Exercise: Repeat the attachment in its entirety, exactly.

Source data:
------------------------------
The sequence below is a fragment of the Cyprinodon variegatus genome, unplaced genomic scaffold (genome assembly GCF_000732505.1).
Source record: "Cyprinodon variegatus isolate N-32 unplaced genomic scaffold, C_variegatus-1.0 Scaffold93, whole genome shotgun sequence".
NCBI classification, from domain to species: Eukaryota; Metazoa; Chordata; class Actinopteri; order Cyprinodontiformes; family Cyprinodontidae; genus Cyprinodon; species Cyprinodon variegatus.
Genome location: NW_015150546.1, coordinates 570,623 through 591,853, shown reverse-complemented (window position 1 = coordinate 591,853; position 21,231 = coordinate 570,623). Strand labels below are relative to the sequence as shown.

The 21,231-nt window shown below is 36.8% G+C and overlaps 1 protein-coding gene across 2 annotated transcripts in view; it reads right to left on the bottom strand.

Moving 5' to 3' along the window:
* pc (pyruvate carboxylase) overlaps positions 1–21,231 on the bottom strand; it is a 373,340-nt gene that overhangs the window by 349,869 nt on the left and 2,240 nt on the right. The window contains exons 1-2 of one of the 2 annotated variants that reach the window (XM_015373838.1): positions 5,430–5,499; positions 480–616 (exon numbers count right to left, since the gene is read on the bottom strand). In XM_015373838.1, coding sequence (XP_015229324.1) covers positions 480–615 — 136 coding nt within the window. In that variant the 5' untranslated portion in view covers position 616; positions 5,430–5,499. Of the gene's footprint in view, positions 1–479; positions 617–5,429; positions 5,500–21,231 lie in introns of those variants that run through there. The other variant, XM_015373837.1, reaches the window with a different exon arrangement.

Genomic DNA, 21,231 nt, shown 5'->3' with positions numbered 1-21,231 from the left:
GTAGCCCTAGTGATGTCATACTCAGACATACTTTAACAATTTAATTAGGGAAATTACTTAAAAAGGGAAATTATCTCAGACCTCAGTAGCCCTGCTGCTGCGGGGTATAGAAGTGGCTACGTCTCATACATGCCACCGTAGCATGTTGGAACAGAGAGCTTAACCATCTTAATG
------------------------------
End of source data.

The sequence below is a fragment of the Cyprinodon variegatus genome, unplaced genomic scaffold (genome assembly GCF_000732505.1).
Source record: "Cyprinodon variegatus isolate N-32 unplaced genomic scaffold, C_variegatus-1.0 Scaffold93, whole genome shotgun sequence".
NCBI classification, from domain to species: Eukaryota; Metazoa; Chordata; class Actinopteri; order Cyprinodontiformes; family Cyprinodontidae; genus Cyprinodon; species Cyprinodon variegatus.
Genome location: NW_015150546.1, coordinates 570,623 through 591,853, shown reverse-complemented (window position 1 = coordinate 591,853; position 21,231 = coordinate 570,623). Strand labels below are relative to the sequence as shown.

The 21,231-nt window shown below is 36.8% G+C and overlaps 1 protein-coding gene across 2 annotated transcripts in view; it reads right to left on the bottom strand.

Moving 5' to 3' along the window:
* pc (pyruvate carboxylase) overlaps positions 1–21,231 on the bottom strand; it is a 373,340-nt gene that overhangs the window by 349,869 nt on the left and 2,240 nt on the right. The window contains exons 1-2 of one of the 2 annotated variants that reach the window (XM_015373838.1): positions 5,430–5,499; positions 480–616 (exon numbers count right to left, since the gene is read on the bottom strand). In XM_015373838.1, coding sequence (XP_015229324.1) covers positions 480–615 — 136 coding nt within the window. In that variant the 5' untranslated portion in view covers position 616; positions 5,430–5,499. Of the gene's footprint in view, positions 1–479; positions 617–5,429; positions 5,500–21,231 lie in introns of those variants that run through there. The other variant, XM_015373837.1, reaches the window with a different exon arrangement.

Genomic DNA, 21,231 nt, shown 5'->3' with positions numbered 1-21,231 from the left:
GTAGCCCTAGTGATGTCATACTCAGACATACTTTAACAATTTAATTAGGGAAATTACTTAAAAAGGGAAATTATCTCAGACCTCAGTAGCCCTGCTGCTGCGGGGTATAGAAGTGGCTACGTCTCATACATGCCACCGTAGCATGTTGGAACAGAGAGCTTAACCATCTTAATG